Washington State University study points to role of toxins in inherited disease

05/26/05

PULLMAN, Wash. -- A disease you are suffering today could be a result of your great-grandmother being exposed to an environmental toxin during pregnancy.

Researchers at Washington State University reached that remarkable conclusion after finding that environmental toxins can alter the activity of an animal's genes in a way that is transmitted through at least four generations after the exposure. Their discovery suggests that toxins may play a role in heritable diseases that were previously thought to be caused solely by genetic mutations. It also hints at a role for environmental impacts during evolution.

"It's a new way to think about disease," said Michael K. Skinner, director of the Center for Reproductive Biology. "We believe this phenomenon will be widespread and be a major factor in understanding how disease develops."

The work is reported in the June 3 issue of Science Magazine.

Skinner and a team of WSU researchers exposed pregnant rats to environmental toxins during the period that the sex of their offspring was being determined. The compounds vinclozolin, a fungicide commonly used in vineyards, and methoxychlor, a pesticide that replaced DDT are known as endocrine disruptors, synthetic chemicals that interfere with the normal functioning of reproductive hormones.

Skinner's group used higher levels of the toxins than are normally present in the environment, but their study raises concerns about the long-term impacts of such toxins on human and animal health. Further work will be needed to determine whether lower levels have similar effects.

Pregnant rats that were exposed to the endocrine disruptors produced male offspring with low sperm counts and low fertility. Those males were still able to produce offspring, however, and when they were mated with females that had not been exposed to the toxins, their male offspring had the same problems. The effect persisted through all generations tested, with more than 90 percent of the male offspring in each generation affected. While the impact on the first generation was not a surprise, the transgenerational impact was unexpected.

Scientists have long understood that genetic changes persist through generations, usually declining in frequency as the mutated form of a gene gets passed to some but not all of an animal's offspring. The current study shows the potential impact of so-called epigenetic changes.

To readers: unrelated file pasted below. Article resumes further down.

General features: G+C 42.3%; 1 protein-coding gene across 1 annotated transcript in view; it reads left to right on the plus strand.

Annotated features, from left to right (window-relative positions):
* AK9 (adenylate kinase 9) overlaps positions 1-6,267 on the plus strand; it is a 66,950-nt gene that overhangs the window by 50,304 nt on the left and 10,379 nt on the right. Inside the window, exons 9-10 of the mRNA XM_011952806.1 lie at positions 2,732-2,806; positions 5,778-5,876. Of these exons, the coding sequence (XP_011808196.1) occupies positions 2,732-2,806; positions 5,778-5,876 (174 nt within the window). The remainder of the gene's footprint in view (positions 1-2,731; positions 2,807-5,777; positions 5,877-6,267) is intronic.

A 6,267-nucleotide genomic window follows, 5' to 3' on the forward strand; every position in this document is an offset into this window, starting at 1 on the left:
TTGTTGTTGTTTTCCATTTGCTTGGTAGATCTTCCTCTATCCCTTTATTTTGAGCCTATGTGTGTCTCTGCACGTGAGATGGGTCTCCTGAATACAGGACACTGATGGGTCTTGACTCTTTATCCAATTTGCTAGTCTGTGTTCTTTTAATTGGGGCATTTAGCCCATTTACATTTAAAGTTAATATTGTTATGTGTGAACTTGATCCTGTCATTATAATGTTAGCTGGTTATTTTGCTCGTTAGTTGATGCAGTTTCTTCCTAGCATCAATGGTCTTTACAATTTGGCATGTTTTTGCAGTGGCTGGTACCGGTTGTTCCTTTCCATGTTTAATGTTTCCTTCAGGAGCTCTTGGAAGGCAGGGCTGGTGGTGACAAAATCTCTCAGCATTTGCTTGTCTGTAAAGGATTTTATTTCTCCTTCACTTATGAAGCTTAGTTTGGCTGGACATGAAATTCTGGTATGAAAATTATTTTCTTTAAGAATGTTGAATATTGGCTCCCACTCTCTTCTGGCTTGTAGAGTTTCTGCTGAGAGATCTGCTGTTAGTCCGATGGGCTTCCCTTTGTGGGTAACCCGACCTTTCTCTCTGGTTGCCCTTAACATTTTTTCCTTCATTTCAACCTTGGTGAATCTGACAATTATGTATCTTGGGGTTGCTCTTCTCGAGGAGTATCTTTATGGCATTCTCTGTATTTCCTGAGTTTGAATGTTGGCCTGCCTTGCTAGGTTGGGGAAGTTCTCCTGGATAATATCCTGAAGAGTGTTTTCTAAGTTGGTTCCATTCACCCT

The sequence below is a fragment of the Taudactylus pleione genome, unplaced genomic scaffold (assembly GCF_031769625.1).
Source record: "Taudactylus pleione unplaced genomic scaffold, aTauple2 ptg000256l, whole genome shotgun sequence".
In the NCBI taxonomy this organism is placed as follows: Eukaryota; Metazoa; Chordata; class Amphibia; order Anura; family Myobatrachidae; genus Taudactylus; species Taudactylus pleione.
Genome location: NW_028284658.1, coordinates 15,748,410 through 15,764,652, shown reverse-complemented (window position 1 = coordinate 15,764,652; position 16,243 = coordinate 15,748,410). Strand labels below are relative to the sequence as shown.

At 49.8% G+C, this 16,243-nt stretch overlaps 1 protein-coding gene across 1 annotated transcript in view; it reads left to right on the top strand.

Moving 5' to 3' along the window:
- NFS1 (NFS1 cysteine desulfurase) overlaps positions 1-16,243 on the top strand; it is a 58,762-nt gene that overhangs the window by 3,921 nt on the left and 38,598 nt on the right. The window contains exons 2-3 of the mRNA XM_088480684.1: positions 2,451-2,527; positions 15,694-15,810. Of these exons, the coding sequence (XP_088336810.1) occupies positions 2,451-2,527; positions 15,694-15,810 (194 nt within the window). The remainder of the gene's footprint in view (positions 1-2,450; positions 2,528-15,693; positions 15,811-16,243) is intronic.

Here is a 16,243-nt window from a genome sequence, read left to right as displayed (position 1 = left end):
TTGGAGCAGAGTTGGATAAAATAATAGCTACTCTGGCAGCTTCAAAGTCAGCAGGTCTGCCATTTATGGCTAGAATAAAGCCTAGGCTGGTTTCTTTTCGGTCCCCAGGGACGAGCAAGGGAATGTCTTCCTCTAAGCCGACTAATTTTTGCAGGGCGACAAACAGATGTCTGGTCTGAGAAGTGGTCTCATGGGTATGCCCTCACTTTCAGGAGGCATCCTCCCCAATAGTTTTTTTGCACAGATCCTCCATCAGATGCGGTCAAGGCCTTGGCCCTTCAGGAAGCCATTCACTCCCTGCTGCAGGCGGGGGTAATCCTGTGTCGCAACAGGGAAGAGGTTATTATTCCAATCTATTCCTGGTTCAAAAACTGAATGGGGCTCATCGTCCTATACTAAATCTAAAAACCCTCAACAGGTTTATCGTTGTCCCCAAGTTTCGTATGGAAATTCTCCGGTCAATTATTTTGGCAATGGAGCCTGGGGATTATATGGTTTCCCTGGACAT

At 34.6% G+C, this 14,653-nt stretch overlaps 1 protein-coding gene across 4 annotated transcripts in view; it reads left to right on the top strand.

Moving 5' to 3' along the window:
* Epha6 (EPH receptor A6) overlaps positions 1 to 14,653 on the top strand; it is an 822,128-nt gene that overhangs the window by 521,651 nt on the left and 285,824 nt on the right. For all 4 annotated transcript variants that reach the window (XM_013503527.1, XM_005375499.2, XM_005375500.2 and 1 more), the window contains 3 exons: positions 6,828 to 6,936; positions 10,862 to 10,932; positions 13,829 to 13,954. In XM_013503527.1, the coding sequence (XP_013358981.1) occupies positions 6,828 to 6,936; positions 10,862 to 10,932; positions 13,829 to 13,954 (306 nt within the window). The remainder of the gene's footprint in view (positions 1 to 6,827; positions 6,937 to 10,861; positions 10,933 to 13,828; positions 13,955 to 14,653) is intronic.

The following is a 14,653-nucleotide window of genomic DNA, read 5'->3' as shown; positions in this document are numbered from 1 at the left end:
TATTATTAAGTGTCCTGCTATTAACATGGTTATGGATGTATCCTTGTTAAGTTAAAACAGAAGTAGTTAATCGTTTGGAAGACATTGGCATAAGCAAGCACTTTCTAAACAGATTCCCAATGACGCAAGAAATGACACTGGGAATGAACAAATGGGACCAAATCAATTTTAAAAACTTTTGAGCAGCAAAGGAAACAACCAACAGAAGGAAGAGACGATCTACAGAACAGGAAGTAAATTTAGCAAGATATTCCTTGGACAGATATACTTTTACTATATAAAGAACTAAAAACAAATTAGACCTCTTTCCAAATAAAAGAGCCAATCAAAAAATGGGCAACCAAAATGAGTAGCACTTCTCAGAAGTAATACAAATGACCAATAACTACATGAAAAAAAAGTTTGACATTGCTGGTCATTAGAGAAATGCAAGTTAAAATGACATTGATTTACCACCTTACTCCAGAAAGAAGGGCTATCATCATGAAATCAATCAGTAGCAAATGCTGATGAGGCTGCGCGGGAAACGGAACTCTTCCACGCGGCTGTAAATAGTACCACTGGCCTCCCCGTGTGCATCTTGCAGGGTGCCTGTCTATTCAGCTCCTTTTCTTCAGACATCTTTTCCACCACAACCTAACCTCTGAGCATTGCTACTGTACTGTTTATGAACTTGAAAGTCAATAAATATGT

Epigenetic inheritance refers to the transmission from parent to offspring of biological information that is not encoded in the DNA sequence. Instead, the information stems from small chemicals, such as methyl groups, that become attached to the DNA. In epigenetic transmission, the DNA sequences the genes remain the same, but the chemical modifications change the way the genes work. Epigenetic changes have been observed before, but they have not been seen to pass to later generations.

While this research focused on the impact of these changes on male reproduction, the results suggested that environmental influences could have multigenerational impacts on heritable diseases. According to Skinner, epigenetic changes might play a role in diseases such as breast cancer and prostate disease, whose frequency is increasing faster than would be expected if they were the result of genetic mutations alone.

The finding that an environmental toxin can permanently reprogram a heritable trait also may alter our concept of evolutionary biology. Traditional evolutionary theory maintains that the environment is primarily a backdrop on which selection takes place, and that differences between individuals arise from random mutations in the DNA. The work by Skinner and his group raises the possibility that environmental factors may play a much larger role in evolution than has been realized before. This research was supported in part by a grant to Skinner from the U.S. Environmental Protection Agency's STAR Program.

Source: Eurekalert & others

Last reviewed: By John M. Grohol, Psy.D. on 21 Feb 2009
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